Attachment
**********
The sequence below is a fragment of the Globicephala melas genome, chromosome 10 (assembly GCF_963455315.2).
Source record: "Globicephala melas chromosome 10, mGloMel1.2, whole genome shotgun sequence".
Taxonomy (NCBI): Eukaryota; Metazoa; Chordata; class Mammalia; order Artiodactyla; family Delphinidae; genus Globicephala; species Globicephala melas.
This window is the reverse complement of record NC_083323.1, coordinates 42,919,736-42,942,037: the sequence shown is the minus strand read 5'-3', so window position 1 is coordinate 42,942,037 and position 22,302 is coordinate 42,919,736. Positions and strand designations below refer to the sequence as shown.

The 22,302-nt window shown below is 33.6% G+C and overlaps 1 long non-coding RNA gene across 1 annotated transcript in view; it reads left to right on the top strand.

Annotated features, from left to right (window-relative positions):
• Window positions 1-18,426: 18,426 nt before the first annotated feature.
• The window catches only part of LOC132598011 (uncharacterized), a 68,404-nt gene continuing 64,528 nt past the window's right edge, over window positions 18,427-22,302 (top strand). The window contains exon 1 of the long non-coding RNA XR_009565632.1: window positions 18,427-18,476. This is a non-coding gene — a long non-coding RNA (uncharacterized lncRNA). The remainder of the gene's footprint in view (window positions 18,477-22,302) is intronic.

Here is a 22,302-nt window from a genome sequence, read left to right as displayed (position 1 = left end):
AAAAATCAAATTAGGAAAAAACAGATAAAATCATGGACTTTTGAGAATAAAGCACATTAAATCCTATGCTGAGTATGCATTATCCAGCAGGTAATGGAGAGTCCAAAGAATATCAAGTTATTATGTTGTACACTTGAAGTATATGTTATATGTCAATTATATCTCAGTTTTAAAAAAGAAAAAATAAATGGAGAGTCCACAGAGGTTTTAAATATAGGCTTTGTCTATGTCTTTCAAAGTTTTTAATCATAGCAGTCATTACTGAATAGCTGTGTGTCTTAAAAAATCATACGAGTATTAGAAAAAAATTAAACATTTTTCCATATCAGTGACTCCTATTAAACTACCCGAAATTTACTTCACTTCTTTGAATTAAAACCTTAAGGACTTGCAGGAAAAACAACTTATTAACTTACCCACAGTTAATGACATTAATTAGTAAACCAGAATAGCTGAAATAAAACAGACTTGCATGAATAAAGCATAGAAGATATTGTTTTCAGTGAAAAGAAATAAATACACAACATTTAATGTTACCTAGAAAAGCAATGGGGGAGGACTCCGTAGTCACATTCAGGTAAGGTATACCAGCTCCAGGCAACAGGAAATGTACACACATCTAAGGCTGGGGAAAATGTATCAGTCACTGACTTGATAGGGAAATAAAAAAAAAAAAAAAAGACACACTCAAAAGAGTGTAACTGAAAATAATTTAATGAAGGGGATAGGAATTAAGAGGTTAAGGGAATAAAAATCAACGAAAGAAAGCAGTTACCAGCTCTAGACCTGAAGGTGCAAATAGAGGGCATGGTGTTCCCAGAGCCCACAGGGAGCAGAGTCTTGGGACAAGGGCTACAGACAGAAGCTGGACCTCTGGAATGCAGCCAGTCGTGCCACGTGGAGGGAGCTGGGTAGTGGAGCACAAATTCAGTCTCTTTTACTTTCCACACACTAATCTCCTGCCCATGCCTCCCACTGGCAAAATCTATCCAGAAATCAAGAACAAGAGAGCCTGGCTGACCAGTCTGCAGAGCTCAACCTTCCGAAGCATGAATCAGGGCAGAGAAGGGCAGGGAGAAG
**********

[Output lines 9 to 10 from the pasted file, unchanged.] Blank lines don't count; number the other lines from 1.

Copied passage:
Here is a 22,302-nt window from a genome sequence, read left to right as displayed (position 1 = left end):
AAAAATCAAATTAGGAAAAAACAGATAAAATCATGGACTTTTGAGAATAAAGCACATTAAATCCTATGCTGAGTATGCATTATCCAGCAGGTAATGGAGAGTCCAAAGAATATCAAGTTATTATGTTGTACACTTGAAGTATATGTTATATGTCAATTATATCTCAGTTTTAAAAAAGAAAAAATAAATGGAGAGTCCACAGAGGTTTTAAATATAGGCTTTGTCTATGTCTTTCAAAGTTTTTAATCATAGCAGTCATTACTGAATAGCTGTGTGTCTTAAAAAATCATACGAGTATTAGAAAAAAATTAAACATTTTTCCATATCAGTGACTCCTATTAAACTACCCGAAATTTACTTCACTTCTTTGAATTAAAACCTTAAGGACTTGCAGGAAAAACAACTTATTAACTTACCCACAGTTAATGACATTAATTAGTAAACCAGAATAGCTGAAATAAAACAGACTTGCATGAATAAAGCATAGAAGATATTGTTTTCAGTGAAAAGAAATAAATACACAACATTTAATGTTACCTAGAAAAGCAATGGGGGAGGACTCCGTAGTCACATTCAGGTAAGGTATACCAGCTCCAGGCAACAGGAAATGTACACACATCTAAGGCTGGGGAAAATGTATCAGTCACTGACTTGATAGGGAAATAAAAAAAAAAAAAAAAGACACACTCAAAAGAGTGTAACTGAAAATAATTTAATGAAGGGGATAGGAATTAAGAGGTTAAGGGAATAAAAATCAACGAAAGAAAGCAGTTACCAGCTCTAGACCTGAAGGTGCAAATAGAGGGCATGGTGTTCCCAGAGCCCACAGGGAGCAGAGTCTTGGGACAAGGGCTACAGACAGAAGCTGGACCTCTGGAATGCAGCCAGTCGTGCCACGTGGAGGGAGCTGGGTAGTGGAGCACAAATTCAGTCTCTTTTACTTTCCACACACTAATCTCCTGCCCATGCCTCCCACTGGCAAAATCTATCCAGAAATCAAGAACAAGAGAGCCTGGCTGACCAGTCTGCAGAGCTCAACCTTCCGAAGCATGAATCAGGGCAGAGAAGGGCAGGGAGAAG